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December 2009 Archive for Economic Sense

RSS By: Matt Bogard, AgWeb.com

Matt's primary interest is in the biotech industry and ag policy.

A Rush to Innovation?

Dec 12, 2009
By Matt Bogard

On my way to a late lunch yesterday I got a chance to catch a bit fromt he Rush Limbaugh show. He was talking about a story from CNN Money entitled "Recession's latest victim: U.S. innovation." The concern was that the recession was leading to a decrease in patents being filed which could lead to less innovation and fewer job and opportunities.

The article calls for patent reform to help speed up the process, but seems to miss a bigger point. Despite the costly process of applying of a patent, and the huge costs associated with defending them, there are also the costs involved in the R&D that went into developing whatever innovation you are filing for. All of this eats into profits, which lately have been thin and held under strict scrutiny. All the while businesses are blamed both for taking job creating risks and for excessive profits when they succeed. My ears perked up when I heard Rush say:

"when you are on the verge of passing legislation that will destroy the private sector, raise taxes, and punish achievement… and have a pay czar out there. If you succeed too much, the pay czar is going to be knocking on your door and telling you how much you can pay yourself and your other employees.  It is not the recession killing innovation.  In fact, innovation is largely key coming out of recessions"

Not only did this seem consistent with basic economics, but it reminded me of an old essay I read from a pamphlet I got from my high school history teacher. It was taken from John Chamberlain's book 'Enterprising Americans'.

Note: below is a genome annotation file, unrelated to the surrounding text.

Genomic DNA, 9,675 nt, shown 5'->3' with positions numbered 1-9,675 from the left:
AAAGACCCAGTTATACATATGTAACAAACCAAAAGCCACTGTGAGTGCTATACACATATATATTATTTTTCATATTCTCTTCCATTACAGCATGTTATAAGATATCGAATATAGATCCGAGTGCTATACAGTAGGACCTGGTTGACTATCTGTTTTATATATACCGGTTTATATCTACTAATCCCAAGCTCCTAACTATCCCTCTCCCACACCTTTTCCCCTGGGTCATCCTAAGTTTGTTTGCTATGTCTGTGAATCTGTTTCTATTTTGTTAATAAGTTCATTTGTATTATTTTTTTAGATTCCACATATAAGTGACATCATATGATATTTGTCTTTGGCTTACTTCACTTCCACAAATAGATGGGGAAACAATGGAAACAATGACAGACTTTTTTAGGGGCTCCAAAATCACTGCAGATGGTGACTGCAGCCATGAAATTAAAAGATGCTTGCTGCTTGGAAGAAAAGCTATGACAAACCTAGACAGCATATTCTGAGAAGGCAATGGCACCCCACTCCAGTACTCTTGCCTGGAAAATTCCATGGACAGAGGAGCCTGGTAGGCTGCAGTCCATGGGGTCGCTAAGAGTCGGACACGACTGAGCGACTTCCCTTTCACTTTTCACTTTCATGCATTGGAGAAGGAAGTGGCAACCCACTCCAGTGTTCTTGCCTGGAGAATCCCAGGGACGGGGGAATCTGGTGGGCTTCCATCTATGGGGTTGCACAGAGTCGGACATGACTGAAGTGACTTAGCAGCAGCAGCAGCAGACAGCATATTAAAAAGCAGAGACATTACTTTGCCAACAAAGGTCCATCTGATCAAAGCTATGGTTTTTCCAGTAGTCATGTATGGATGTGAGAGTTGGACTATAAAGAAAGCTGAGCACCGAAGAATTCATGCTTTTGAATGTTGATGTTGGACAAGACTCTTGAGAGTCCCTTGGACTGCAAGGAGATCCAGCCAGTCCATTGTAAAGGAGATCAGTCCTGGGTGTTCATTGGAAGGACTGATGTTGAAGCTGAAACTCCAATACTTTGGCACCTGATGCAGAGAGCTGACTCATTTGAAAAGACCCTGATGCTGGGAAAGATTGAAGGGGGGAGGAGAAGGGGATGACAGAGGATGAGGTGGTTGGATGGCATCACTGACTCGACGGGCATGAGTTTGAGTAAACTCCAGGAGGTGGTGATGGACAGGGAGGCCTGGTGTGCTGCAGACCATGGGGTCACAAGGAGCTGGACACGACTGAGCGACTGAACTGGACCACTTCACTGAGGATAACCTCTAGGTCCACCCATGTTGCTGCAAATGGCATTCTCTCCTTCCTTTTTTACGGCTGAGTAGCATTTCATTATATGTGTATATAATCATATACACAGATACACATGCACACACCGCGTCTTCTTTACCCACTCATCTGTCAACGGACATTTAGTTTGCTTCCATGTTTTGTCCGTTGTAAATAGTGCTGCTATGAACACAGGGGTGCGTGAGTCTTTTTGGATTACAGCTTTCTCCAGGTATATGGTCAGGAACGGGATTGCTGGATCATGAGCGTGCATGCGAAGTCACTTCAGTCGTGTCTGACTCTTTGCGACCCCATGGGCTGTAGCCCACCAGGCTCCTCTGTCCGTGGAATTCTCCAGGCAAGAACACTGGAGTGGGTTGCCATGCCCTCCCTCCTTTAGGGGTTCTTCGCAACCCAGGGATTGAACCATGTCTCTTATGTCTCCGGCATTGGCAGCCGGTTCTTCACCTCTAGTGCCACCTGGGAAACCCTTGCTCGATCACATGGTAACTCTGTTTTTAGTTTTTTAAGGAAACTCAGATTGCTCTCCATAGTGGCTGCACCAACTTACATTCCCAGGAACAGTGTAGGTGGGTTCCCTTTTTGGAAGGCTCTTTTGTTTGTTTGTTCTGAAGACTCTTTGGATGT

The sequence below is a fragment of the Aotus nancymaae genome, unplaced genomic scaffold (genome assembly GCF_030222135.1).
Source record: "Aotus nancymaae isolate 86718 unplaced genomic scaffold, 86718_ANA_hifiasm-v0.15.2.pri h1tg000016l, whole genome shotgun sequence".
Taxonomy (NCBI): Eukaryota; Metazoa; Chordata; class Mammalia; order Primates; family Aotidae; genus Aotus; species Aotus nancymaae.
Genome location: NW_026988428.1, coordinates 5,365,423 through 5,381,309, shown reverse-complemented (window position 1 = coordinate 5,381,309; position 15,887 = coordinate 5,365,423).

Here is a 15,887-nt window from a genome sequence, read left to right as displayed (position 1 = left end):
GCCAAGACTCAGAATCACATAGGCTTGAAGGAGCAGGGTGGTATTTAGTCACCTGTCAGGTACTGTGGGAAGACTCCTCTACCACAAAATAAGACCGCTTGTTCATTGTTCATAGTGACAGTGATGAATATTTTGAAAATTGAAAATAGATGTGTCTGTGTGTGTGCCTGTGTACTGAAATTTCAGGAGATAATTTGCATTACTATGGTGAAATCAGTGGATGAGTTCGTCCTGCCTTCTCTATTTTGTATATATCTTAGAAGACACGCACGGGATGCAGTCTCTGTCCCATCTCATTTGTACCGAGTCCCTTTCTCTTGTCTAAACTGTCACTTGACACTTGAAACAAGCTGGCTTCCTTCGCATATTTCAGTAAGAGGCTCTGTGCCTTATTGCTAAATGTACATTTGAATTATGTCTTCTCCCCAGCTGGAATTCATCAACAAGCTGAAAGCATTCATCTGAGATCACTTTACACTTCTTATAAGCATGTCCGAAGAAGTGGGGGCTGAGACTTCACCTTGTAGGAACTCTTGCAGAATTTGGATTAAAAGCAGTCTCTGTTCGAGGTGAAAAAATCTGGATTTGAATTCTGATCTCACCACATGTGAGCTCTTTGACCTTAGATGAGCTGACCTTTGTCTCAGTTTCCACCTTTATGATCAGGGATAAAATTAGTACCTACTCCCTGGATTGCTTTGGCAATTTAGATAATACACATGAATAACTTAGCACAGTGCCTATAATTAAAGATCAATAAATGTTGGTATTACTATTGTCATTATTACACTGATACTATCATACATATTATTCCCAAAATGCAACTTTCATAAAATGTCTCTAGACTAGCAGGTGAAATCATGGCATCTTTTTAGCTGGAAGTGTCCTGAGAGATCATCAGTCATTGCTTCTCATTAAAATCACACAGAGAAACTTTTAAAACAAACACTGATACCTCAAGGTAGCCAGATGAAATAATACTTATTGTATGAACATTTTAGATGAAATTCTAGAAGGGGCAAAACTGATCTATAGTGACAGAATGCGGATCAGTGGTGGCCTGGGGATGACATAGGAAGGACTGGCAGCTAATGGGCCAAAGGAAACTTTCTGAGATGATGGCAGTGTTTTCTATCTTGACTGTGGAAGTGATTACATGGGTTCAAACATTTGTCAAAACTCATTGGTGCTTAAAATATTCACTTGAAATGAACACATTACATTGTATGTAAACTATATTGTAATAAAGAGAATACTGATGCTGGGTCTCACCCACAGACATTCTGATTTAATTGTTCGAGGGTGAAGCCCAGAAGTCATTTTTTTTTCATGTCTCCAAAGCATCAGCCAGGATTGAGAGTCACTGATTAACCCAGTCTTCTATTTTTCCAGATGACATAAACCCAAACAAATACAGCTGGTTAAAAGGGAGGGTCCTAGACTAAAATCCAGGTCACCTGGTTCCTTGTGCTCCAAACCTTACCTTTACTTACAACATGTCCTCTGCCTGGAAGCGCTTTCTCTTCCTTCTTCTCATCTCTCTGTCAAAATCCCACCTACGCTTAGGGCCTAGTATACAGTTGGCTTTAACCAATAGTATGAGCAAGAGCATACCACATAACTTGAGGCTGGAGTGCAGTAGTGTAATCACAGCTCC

One central theme behind Roosevelt's stimulus policies, like today, was that business was sitting on thier hands and the government had to tax and spend to get things going and regulate to keep them going and prevent the next downturn. Things never got going under the New Deal. It wasn't until after WWII that we began to see any change at all.  But as Chamberlain pointed out:

 "the magnitude of the response of U.S. business to the war is in itself refutation of the thesis that in the thirties businessmen simply sat on thier hands"

and had business simply reached a point of stagnation that only government spending could revitalize

"it simply would not have been able to produce the new type of goods when the war button was pressed"

While it was true that total investment was low, investment opportunities were proliferant. He points out the infinite number of industries ready to bust out with thier innovations, including such leaders as du Pont, Dow Chemical, American Cyanamid, and Monsanto that many in the ag industry would be familiar with. During this time GE was ready to go with flourescent lighting and Kodak with color photography and  commercial air travel was in the making.

But these great ideas were suppressed and kept on the back burner under the massive interventions of Roosevelt's expanding government.

"Businessmen came to ask themseleves whether Roosevelt really understood a system where the hope of profit sparks expansion and investment. Or did he believe simply in centralizing decision and authority in boards and "planners" along the Patomac?"

With the pay czars, government takeovers, bailouts, and numerous other talked about interventions in the economy this certainly reads true for today. Just substitute the word  "czars" for "planners."

The Enterprising Americans:
A Business History of
the United States

Jobs Summit: High Unemployment No Surprise

Dec 05, 2009
By Matt Bogard

This week our leaders in DC held a job summit, but I'm not sure how open they were to the current evidence about unemployment. Last October the Wall Street Journal reported that teenage unemployment in September was at 25.9%. (link). As reported this is very close to what economist David Neumark of the University of California predicted would happen with the increase in minimum wages.